It’s the same with your blog. Launch a new theme and you’ll feel the need to create new content that mirrors the sophistication of your new design. It pulls you back in and urges you forward. Clearly, your own boredom isn’t reason enough for a design overhaul, but it’ll certainly reignite your fire.

2. Narrow your focus

When I launched The Smart Marketing Blog in 2007, my posts were eclectic random. Readers didn’t know what to expect. I didn’t know what to expect. One day, a post about bus stop ads, the next day, how to set-up PDFs to open at screen height, and another day, musings on a new social network. There was no focus.

But now, when I focus only on smart marketing for small business success, my readers know what to expect. I have focus—a roadmap.

3. Take off the chains

Darren publishes daily. Sort of. Somebody on the collective ProBlogger team publishes daily. But I think he’d agree that expecting you, by yourself, to generate mind-blowing content daily is expecting too much.

At one point, I followed an editorial calendar that scheduled posts twice a week. But even those posts were rubbish. They weren’t inspired, they were the result of a self-imposed guideline. Sure, publishing more frequently drives more traffic, but also yields disappointed readers who are trying to digest your traffic-driven rubbish.

Write because you can’t help it, not because there’s a blank post to fill. Today, I write only when I can imagine giving a speech on my topic. The topic is that good. So good, I can visualize myself preaching from a soapbox. And you know what, my traffic has remained the same, despite publishing much less frequently.

4. Ship something

I don’t advocate shipping something simply for the sake of shipping; that only yields mediocrity. But shipping evokes pride and passion and a fierce sense of taking names. Last year I published my book on smart marketing for small businesses, this year I launched my newsletter, and in the months ahead I have two other books in the works. Each functions to inspire and refill my writer’s well.

Aside from your blog—because your blog is not your product, your blog supports your product—what can you create to inject that same inspiration?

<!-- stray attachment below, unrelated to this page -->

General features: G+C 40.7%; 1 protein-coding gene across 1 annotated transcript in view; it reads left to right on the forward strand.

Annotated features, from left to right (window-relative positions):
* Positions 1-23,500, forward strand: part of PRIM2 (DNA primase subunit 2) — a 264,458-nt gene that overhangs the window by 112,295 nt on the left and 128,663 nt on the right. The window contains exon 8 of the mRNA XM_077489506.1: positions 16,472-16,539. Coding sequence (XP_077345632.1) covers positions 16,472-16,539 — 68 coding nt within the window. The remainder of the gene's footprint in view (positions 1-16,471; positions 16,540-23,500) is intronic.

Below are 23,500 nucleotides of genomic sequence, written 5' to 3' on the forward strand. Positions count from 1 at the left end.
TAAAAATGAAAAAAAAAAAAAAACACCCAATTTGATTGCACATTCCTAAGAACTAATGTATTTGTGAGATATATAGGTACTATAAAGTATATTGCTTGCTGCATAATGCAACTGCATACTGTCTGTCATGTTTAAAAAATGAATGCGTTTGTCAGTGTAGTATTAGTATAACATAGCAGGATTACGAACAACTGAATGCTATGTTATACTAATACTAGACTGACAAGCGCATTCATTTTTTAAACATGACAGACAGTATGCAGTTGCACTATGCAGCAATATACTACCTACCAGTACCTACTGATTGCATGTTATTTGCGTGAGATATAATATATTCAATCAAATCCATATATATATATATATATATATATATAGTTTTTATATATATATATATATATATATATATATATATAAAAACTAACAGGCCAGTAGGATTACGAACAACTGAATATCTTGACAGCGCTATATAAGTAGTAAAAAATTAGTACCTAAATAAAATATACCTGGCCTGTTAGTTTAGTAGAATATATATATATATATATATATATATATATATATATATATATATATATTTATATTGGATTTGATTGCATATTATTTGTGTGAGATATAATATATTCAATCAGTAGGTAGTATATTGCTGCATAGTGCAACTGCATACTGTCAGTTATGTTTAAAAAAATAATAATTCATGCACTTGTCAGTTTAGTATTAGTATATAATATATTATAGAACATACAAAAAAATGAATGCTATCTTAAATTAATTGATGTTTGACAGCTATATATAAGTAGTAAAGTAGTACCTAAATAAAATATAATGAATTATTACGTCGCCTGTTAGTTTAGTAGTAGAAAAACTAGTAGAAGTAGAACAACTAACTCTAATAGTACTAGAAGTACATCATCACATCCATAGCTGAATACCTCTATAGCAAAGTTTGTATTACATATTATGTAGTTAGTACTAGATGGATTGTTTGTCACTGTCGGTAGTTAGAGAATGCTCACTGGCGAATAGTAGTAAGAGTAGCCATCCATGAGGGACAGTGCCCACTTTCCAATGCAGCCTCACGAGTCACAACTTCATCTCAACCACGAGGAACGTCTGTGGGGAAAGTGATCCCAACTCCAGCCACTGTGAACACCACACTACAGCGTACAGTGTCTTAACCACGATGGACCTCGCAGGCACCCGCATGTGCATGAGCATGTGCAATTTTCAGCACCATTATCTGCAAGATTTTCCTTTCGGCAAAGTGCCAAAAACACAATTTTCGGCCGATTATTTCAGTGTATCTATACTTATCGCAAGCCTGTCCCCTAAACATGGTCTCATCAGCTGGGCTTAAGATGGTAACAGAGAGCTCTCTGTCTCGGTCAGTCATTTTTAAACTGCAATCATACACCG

5. Change your routine

Want to find new inspiration? Approach your trivial, mundane tasks in a new way. When you break your habits, you force yourself to problem-solve, expand your thinking, and consider other solutions. It’s that same thinking that yanks you out of your writer’s rut. Purposefully take the longer route to the office, travel to a foreign country, run instead of lifting weights, read a different genre book to stretch your mind, expand your palette with a new coffee brewing method, keep your phone off when it’s normally on, watch a documentary instead of that sitcom—or better yet, read a book … with pages, not a screen.

6. Change how and where you write

Last week, I sat in a dark parking lot waiting for takeout from a local eatery. I was isolated, undisturbed, and focused. So much so, I made great progress on a blog post in the matter of minutes. Just me, a journal, and a soft dome light. Working out of coffee grinder-dominated cafes doesn’t foster the same productivity. Neither does sitting in front of a television or high-traffic public venues. Sure, use the excuse that people-watching inspires you. Rubbish.

Take yourself seriously, hide yourself, sever ties to notifications, reminders, and the urge to make sure you’re always in-the-know. Your writing—your art—deserves nothing less than your undivided attention.

7. Read new, not more

How many blogs do you subscribe to? Right now, how many blog posts sit unread? If you’re no longer challenged—if you’re glazing over posts out of habit, if you’re no longer being inspired and challenged—unsubscribe and find new ways to be stimulated. Stop wondering if you’re missing out on anything, cut ties, and stretch yourself. You may be out of school, but that’s no excuse for not remaining a student.

8. Who’s your muse?

Who do you work for? Wake up for? Breathe for? Write for them. Is it your wife, your lover, your most loyal subscriber, or your unborn child? Use them as your motivation to keep driving when you’re not strong enough to persist yourself. Keep this person’s photo nearby as a reminder. Don’t get so busy that you forget why or for whom you’re working so hard.

9. Declare victory or failure

When starting a new project, name your goal. How else will you measure success? Seth said it best, “Declare one or the other, but declare.” Maybe it’s time for self-evaluation. Maybe it’s time to reflect and determine what you did right (to do it again) and what you’ll avoid the next time. Because there will be a next time. “Failure” isn’t never blogging again. No, failure is taking valuable lessons and proactively applying what you’ve learned to the next iteration of your blog.

We’re artists. We all feel the urge to tweak our logos and change our avatars. We see the same “us” every day, and we’re bored. But what we find repetitive and boring and loathe-worthy, our tribe views as consistency and resonation.

The real artists find a way to push through, put their shoulders back and chin up, and reignite their own passion.